Software from Holland

PolderbitS

 

English

Nederlands

Espaņol

Deutsch

Easy audio & video software

since 1995
Last updated: 2012-01-18
terms and conditions

Sound Recorder and Editor

Home page
Overview
What's new?
System requirements
FAQ
What users say
Download
Purchase
Contact us
PolderPlus

Back     

This page helps you to connect your cassette player to your PC so you can start using the PolderbitS Sound Recorder and Editor and get your tapes to CD or MP3.

You can use our software to digitize music on LP's, cassettes, tapes, minidisks or other sound carriers, being played back on a regular home audio set, cassette player, minidisk player or tape deck for example.
To record from either one of these sound carriers, you have to connect the audio output of the player to the audio input of the computer.

Tip Cables with the right plugs on each end are sold at any appliance store for a couple of bucks.

This page covers the following topics:


The audio input on your computer

You can look at your computer being a cassette or tape deck on which you want to record. You have probably done that before.

  • Desktop computers

    Desktop

    The audio input on a desktop computer is usually a 1/8" mini-jack on the back panel, labeled Line-In or Aux, close to where the speakers will be connected to a similar type of jack.

    The Line-In input is sometimes marked with the symbol Line-In symbolwhich is not to be confused with the speaker output marked with the symbol Speaker symbolwhere the arrow points to the outside.

    To record from the connected player, in the Sound Recorder window you typically select the sound source named Line-In or Auxiliary.

  • Laptop or notebook computers

    Laptop

    Most laptop or notebook computers only have one 1/8" mini-jack input, marked Mic or Microphone, close to where a headphone can be connected to a similar type of jack.
    To record from the connected player, in the Sound Recorder window you typically select the sound source named Mic or Microphone.

    Tip If your laptop or notebook (or its docking station) has a Line-In or Aux input jack as well, then it is preferable to connect the player to that input. In that case you typically select the sound source named Line-In or Auxiliary in the Sound Recorder window.

The plug that goes into the input of the computer, has to be a stereo 1/8" mini-plug, similar to the one for the computer speakers:

Stereo plug
Note that this stereo mini-plug has two plastic rings at the tip and this is not to be confused with a mono plug that has only one plastic ring at the tip:

Mono plug

Using a mono plug to connect the player to the computer, typically results in sound coming in on the left channel only.


The audio output on the player

What the audio output connection type on the player is, depends on the kind and model of the player.
It is usually marked Play-Out, Line-Out, Audio-Out or something in similar wording:

  • DIN connectors
    This type of connector is usually found on older European-made audio equipment, like on this Uher tape deck:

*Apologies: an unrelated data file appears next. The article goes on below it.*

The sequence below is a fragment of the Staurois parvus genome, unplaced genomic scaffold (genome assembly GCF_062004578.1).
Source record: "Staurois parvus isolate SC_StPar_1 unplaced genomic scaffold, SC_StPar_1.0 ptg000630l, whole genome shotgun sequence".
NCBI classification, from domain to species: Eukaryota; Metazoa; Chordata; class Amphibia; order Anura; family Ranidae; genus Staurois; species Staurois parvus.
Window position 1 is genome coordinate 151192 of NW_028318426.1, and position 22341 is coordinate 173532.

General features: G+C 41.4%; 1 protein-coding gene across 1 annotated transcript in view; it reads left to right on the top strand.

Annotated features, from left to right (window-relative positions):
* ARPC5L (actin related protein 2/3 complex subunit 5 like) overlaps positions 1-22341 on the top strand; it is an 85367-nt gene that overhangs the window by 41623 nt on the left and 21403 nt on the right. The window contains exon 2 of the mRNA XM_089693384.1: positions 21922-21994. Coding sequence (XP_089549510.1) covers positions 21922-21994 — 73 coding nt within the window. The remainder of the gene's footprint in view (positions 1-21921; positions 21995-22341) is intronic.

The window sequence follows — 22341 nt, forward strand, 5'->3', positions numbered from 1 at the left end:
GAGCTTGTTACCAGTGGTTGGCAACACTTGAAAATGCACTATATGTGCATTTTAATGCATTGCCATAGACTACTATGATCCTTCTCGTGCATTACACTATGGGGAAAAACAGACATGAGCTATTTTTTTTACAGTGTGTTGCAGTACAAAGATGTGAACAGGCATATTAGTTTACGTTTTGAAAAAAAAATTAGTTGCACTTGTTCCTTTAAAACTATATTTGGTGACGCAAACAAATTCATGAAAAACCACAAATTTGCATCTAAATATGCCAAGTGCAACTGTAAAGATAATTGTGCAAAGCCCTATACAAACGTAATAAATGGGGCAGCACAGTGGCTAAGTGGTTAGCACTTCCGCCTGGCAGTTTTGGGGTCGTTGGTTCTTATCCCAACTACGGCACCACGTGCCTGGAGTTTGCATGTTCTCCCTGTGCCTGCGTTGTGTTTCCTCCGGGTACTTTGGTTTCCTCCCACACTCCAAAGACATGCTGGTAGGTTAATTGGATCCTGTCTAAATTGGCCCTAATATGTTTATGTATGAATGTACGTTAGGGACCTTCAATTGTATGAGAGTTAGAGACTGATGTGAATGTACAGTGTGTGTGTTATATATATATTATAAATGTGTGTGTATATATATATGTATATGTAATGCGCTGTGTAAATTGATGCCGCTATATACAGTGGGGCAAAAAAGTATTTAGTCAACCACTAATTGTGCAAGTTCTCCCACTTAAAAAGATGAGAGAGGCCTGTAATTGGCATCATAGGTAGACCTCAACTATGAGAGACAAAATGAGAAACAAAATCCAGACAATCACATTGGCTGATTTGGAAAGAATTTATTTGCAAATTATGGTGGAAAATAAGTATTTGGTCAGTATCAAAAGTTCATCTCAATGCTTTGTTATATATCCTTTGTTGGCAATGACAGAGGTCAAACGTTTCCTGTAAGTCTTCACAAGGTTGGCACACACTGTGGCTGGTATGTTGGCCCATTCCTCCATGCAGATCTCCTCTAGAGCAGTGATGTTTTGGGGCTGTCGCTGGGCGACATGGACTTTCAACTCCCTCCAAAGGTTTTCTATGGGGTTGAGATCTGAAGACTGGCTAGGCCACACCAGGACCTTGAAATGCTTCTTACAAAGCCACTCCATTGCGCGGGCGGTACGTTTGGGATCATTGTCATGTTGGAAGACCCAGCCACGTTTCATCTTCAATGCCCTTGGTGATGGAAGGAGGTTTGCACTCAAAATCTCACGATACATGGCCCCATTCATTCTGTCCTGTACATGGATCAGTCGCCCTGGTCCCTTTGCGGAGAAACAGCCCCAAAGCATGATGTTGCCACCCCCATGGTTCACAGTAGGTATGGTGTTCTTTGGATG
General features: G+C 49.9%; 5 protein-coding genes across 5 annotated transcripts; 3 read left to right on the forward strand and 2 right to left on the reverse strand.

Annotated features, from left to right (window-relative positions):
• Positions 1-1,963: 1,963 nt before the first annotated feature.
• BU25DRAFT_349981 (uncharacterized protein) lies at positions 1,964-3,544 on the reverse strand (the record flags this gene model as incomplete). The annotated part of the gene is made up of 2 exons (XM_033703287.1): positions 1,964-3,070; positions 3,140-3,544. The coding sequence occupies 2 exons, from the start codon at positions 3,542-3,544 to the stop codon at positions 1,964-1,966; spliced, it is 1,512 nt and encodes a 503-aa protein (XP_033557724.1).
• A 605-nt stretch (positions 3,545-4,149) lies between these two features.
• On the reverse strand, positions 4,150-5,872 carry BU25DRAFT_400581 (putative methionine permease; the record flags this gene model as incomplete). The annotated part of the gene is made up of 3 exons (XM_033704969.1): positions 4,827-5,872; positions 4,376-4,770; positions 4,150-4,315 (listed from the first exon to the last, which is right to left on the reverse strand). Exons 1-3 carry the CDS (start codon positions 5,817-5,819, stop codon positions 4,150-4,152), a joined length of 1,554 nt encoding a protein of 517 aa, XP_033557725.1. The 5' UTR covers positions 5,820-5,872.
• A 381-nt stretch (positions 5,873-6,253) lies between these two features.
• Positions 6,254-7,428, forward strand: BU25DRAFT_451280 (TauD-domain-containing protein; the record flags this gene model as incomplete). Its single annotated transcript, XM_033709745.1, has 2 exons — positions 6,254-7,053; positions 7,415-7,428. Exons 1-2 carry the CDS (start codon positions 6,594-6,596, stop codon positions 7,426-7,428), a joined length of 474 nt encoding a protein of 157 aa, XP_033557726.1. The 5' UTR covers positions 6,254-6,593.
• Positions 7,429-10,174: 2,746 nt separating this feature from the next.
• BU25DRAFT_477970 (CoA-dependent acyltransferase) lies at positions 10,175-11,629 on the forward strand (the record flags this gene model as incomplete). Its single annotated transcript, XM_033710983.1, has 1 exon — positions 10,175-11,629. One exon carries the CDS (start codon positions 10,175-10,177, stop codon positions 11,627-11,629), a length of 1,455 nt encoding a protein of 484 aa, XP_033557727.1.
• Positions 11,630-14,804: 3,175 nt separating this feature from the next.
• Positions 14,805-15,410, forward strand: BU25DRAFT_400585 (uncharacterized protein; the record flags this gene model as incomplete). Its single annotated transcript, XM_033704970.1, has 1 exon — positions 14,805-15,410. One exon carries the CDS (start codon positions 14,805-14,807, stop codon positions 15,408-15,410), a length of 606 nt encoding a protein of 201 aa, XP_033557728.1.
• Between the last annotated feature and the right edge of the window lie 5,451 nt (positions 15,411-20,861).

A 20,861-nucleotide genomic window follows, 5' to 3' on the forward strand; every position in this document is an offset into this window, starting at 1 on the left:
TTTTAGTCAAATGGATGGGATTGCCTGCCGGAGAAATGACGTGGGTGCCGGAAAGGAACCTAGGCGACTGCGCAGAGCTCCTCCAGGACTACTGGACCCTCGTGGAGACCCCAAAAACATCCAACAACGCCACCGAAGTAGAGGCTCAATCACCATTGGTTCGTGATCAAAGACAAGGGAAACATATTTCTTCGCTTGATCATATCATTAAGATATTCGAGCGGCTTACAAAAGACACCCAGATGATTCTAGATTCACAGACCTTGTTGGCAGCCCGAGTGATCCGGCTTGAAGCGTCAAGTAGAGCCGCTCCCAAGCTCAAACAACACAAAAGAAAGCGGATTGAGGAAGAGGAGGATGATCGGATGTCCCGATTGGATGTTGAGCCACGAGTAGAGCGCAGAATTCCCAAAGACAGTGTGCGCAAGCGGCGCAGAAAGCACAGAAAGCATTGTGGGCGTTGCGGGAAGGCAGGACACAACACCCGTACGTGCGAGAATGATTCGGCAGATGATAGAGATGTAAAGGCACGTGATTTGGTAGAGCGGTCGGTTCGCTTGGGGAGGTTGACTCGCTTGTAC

Tape deck  DIN plug

  • RCA connectors
    This type of connector is most times found on modern audio equipment, like on this JVC cassette deck:

    Cassette deck   RCA plugs

What if I only have headphones or speaker outputs?

Some audio sets like boomboxes don't have audio output connectors other than for headphones or speakers.
The signal strength of these outputs is most times higher than desired for the input on your computer and their signal strengths depend on the volume control setting for that output.
Special care is therefore required to connect such outputs to your computer.

Before you connect the headphones or speaker output to the computer, make sure to set the volume control on the player at zero first!

  • Headphones output

    If your audio set has a headphone output connector, then it is preferred to use that one as opposed to the speaker output.

    You will have to experiment with the volume control level for the headphones output, to see which level results in the best recording quality. The headphones volume control, in combination with the recording volume control in the Sound Recorder, determine the end-result.

    As a rule of thumb we can say that the recording level peak meters in the Sound Recorder window should hover in the yellow zone during the loudest fragments.
    To achieve this, set the volume control in the Sound Recorder window at approximately 75% of the full scale. Then slowly and carefully increase the volume control of the headphones output, until the recording level peak meters reach the yellow zone.

    Setting the headphones output volume too high will result in distorted sound no matter how low you set the volume control in the Sound Recorder window.

  • Speaker output

    If your audio set has speaker outputs only, then you need to take very very special care when connecting this to your computer.

    Pre-manufactured cables for this type of connection are not for sale and if you want to connect this way anyhow, then you will need to create some wiring yourself.

    Speaker outputs are designed to drive the speakers with relatively high signal voltage levels. These signal levels can be too high for the input on the computer, if the speaker volume is set too high.
    These high signal levels might even damage the audio input of your computer!

    For best sound quality results, the same rule of thumb applies as with connecting to the headphones output.